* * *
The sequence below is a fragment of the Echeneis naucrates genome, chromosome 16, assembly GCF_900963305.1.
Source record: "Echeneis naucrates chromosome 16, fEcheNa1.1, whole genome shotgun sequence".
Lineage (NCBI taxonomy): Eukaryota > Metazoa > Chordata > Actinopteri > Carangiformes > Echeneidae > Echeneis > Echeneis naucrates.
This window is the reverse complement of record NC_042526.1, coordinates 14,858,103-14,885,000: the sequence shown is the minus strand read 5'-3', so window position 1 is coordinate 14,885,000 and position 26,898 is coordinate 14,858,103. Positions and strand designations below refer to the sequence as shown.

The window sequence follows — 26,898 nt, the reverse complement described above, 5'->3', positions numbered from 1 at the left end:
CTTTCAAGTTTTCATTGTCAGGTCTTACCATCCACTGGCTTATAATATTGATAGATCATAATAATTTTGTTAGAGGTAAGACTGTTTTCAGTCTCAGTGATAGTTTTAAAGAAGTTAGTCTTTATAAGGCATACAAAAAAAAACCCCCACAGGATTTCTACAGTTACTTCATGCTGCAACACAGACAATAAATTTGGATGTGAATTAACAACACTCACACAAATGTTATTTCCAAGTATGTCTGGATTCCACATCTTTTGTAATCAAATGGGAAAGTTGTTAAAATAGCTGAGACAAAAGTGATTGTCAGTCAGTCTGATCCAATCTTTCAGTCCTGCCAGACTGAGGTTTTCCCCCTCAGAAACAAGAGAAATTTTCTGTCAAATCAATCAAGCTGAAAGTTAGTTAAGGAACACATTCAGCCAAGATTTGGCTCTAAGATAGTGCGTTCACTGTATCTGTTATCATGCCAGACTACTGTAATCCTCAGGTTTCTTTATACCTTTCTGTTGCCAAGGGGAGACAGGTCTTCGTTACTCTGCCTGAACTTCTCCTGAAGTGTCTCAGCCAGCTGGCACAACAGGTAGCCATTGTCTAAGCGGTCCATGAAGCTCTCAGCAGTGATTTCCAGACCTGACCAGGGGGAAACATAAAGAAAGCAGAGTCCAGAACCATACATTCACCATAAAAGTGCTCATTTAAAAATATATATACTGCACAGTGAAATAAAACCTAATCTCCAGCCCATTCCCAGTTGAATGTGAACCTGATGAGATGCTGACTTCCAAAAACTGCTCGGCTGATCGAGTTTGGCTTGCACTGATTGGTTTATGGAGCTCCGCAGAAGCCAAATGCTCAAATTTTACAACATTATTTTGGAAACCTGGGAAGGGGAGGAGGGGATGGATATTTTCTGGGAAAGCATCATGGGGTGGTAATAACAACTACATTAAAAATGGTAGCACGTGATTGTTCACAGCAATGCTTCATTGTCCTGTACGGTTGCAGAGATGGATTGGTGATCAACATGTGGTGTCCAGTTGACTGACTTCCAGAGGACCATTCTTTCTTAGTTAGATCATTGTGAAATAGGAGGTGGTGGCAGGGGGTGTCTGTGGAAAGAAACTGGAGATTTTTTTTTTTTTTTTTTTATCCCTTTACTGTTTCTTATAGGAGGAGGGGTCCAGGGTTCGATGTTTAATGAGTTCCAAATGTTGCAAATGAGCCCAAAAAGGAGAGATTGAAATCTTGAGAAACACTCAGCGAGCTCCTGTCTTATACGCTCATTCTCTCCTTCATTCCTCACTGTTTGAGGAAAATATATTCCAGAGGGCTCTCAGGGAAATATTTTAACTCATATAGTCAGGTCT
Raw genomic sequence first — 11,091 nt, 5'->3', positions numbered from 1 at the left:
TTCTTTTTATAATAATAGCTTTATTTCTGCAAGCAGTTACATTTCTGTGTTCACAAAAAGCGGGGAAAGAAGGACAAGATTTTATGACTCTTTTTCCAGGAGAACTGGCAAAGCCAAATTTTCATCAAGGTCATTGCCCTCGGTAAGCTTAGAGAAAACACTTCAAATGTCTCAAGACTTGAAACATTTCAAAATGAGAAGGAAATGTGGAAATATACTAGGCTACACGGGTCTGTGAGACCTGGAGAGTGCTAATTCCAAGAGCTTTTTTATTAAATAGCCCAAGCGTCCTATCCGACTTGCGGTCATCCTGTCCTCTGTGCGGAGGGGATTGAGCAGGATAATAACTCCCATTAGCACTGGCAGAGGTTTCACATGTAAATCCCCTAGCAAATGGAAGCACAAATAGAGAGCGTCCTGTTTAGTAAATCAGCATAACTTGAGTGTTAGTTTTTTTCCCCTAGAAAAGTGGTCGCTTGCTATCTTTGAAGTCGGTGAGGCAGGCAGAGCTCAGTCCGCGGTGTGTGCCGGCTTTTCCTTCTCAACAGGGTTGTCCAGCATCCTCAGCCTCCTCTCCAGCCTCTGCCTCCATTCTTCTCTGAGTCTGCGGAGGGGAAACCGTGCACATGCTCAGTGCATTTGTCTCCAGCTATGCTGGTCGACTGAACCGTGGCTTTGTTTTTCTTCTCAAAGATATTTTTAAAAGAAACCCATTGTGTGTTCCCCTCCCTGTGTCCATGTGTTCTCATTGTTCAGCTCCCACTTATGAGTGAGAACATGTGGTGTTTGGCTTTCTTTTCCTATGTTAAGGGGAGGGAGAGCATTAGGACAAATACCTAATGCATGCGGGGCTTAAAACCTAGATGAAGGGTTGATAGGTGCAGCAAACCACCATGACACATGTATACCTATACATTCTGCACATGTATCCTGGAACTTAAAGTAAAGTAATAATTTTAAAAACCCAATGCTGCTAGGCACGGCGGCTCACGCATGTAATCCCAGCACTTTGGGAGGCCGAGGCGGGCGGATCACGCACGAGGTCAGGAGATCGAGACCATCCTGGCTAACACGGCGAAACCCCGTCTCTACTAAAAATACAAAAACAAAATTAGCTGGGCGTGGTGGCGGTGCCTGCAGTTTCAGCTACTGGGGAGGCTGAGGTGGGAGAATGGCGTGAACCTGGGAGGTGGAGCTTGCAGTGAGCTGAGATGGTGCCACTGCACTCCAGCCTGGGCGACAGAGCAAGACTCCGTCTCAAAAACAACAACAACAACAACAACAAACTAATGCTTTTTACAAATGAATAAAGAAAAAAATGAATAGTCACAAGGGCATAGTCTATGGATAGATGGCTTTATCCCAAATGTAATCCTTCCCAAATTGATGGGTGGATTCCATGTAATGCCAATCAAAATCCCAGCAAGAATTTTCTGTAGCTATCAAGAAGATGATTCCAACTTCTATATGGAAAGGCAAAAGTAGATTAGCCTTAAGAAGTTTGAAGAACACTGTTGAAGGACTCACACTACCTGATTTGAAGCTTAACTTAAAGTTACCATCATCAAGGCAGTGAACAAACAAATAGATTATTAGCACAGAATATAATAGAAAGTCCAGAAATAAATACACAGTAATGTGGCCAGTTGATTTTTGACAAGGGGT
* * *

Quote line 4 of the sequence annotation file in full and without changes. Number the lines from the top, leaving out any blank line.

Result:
This window is the reverse complement of record NC_042526.1, coordinates 14,858,103-14,885,000: the sequence shown is the minus strand read 5'-3', so window position 1 is coordinate 14,885,000 and position 26,898 is coordinate 14,858,103. Positions and strand designations below refer to the sequence as shown.